You call that a reason?
A couple months back, I started seriously considering a blog of my own. The big questions that floated through my brain at the time were "why write at all, why write this kind of material, and why now?" All fair questions, considering I'd been out of the game for almost twice as long as I'd once been in it...
Back in the dark ages of the Internet, before Mosaic made graphics omnipresent, I was associated with the administrivia of a few different music mailing lists and projects -- already beating a hasty retreat from the never-ending flame wars of GRUNGE-L and the newsgroups. One was the Indie List Digest, basically record and show reviews [with more-than-occasional editorial insertions]; another was an annotated list of independent record labels (now relegated to the big core dump in the sky); a third was Finley Breeze, supposedly an investigation of "music and culture" -- or a back-handed way of saying "writing about music without record reviews." As context, I spent 3-5 hours on the air each week as an independent radio station DJ, allocated the vast majority of my meager disposible income and spare time on buying records and attending shows, and generally tried to do my part in a broad community that for the first time had instant, worldwide means of communications at its fingertips.
When Finley Breeze sputtered to its demise in late 1996, it seemed the right time to move on. I wasn't invested in music the same way as I'd been for the prior six years. I'd moved to a new city with a new calling -- law school. And while I originally justified law school through my desire to stay involved in communications and radio, my real interests developed in areas only tangentially related to broadcasting -- trademarks, copyrights, unfair trade practices. Hell, I spent a week researching the history of Illinois high school basketball so that I'd have three interesting paragraphs at the beginning of my 40-page law review article about an obscure and generally irrelevant cause of action in trademark law and the bloviations of Brent Musberger. I did continue to dabble in music, whether by helping set up a private foundation supporting a new radio station in Madison, researching the madness of the "netcasting" rules of the Digital Milllenium Copyright Act or just refusing to dismantle my personal record library. From time to time, I'd engage in discussions on private mailing lists. I even talked about restarting Finley a few times. Nothing permanent came of these steps, though.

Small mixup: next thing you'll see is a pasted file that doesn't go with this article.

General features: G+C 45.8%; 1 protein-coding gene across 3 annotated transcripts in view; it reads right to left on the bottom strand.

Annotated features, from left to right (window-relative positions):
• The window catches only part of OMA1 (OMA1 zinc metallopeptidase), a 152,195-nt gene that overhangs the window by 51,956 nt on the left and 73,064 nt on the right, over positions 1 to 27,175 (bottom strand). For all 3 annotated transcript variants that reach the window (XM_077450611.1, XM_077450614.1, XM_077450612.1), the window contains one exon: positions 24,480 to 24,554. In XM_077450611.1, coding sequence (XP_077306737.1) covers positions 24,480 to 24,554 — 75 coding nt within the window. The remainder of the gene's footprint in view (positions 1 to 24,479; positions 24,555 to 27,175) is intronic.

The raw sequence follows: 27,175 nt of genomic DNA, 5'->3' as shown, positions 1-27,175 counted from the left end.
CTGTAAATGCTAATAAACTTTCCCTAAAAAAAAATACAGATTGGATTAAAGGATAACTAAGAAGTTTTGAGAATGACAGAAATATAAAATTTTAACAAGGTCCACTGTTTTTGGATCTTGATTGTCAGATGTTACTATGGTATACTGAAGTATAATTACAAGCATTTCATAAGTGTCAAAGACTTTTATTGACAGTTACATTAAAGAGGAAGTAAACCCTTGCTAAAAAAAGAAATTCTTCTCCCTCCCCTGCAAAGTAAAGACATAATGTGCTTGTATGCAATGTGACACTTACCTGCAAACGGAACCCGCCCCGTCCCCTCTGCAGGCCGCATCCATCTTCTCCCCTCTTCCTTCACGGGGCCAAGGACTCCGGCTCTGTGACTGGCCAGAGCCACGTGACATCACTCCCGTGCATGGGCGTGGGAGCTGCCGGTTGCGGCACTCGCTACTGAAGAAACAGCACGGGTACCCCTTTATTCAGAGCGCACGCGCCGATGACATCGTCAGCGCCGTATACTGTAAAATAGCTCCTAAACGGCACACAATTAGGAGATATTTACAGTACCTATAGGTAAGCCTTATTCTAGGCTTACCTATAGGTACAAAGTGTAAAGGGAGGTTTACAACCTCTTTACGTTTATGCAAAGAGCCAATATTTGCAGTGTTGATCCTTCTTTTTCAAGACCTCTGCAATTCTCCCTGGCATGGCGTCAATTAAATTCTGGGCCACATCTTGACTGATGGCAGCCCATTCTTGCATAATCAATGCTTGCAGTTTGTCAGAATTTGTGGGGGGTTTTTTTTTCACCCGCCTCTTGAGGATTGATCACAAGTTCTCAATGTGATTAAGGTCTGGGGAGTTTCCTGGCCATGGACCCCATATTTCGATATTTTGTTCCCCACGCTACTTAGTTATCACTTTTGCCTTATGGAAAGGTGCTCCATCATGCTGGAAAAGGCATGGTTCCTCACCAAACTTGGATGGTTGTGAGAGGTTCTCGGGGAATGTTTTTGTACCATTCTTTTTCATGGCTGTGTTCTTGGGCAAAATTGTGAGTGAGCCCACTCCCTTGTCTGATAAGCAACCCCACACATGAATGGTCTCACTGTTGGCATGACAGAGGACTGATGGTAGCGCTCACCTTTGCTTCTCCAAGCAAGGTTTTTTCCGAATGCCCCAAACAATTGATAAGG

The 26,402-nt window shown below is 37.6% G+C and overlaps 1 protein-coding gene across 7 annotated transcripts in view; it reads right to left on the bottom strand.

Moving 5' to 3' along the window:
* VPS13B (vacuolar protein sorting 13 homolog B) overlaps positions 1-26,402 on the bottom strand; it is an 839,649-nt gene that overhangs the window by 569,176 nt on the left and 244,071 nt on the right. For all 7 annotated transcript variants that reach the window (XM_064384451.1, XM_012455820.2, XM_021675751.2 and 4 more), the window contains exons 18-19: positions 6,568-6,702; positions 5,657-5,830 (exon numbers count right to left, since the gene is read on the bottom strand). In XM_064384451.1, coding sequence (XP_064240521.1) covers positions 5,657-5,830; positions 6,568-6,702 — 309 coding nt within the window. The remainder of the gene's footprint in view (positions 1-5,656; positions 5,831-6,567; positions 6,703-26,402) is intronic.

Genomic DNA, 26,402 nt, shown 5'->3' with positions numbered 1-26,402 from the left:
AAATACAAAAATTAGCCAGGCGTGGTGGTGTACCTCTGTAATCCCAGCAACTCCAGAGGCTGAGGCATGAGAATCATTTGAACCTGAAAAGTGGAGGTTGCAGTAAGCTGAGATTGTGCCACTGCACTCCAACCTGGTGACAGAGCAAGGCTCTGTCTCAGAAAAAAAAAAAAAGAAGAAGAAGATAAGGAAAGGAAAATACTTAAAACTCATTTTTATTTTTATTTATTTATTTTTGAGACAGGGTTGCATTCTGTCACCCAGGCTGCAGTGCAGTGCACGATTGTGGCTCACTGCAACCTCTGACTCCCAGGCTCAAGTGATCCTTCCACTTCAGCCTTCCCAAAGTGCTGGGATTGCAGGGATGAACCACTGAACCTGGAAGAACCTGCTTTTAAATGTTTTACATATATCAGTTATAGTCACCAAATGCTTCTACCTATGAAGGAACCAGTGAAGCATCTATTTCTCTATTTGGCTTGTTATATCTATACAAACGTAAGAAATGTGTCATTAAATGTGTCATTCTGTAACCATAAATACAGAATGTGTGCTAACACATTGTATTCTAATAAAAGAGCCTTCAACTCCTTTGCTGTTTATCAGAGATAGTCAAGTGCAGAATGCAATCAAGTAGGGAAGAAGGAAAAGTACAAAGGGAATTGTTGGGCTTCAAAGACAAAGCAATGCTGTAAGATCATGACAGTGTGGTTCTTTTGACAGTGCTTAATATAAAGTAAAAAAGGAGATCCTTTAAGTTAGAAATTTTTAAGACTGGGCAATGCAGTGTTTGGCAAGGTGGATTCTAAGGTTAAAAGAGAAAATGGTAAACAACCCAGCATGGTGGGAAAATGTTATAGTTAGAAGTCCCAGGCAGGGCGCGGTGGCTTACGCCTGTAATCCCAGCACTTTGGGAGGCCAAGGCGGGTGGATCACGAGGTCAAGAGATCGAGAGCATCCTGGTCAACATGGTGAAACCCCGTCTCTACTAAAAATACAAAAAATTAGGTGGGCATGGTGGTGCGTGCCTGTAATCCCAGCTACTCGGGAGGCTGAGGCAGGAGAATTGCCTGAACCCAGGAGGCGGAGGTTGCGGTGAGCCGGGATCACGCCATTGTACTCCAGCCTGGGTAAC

What finally brought me to build this site was that mystical holy grail of "convergence" (along with a decent kick in the pants from an old friend) as my professional and personal worlds started to come together. I work in telecommunications, both wired and wireless -- watching networks grow and evolve while network operators dabble in content creation and distribution. I serve on the board of directors for my old radio station. I am a proud (and generally satisfied) subscriber to a satellite music service. I participate in mailing lists where a recurring topic is how to reconcile copyrights and just compensation for creators with unlimited digital reproduction and unregulated distribution. And my music collection, largely of the analog variety, still sits on a collection of shelves and racks, used occasionally but just as often lamented as part of the moving process (three times, 1000+ miles each time, in three consecutive summers). Lots of moving parts, but patterns are starting to emerge.
So, this journal represents some faltering, tentative steps to make sense of what's going on around me. It will also be an occasional dumping ground for thoughts on music, politics, culture, and whatever else comes to mind that can't be dismissed quickly. I'm not a big fan of navel-gazing, but I can't guarantee that there won't be some from time to time. The comments function should always be open -- one of my biggest regrets with Finley was that I couldn't foster a sense of "discussion" from one issue to the next without fundamentally losing control over the means of distribution. With some compelling "fair use" arguments, I'll probably start sharing some morsels from the archives, too.
That's it... no manifesto, no clear mission statement or purpose, really very little (so far) to distinguish my ramblings from those of thousands of other crackpots... the experiments continue.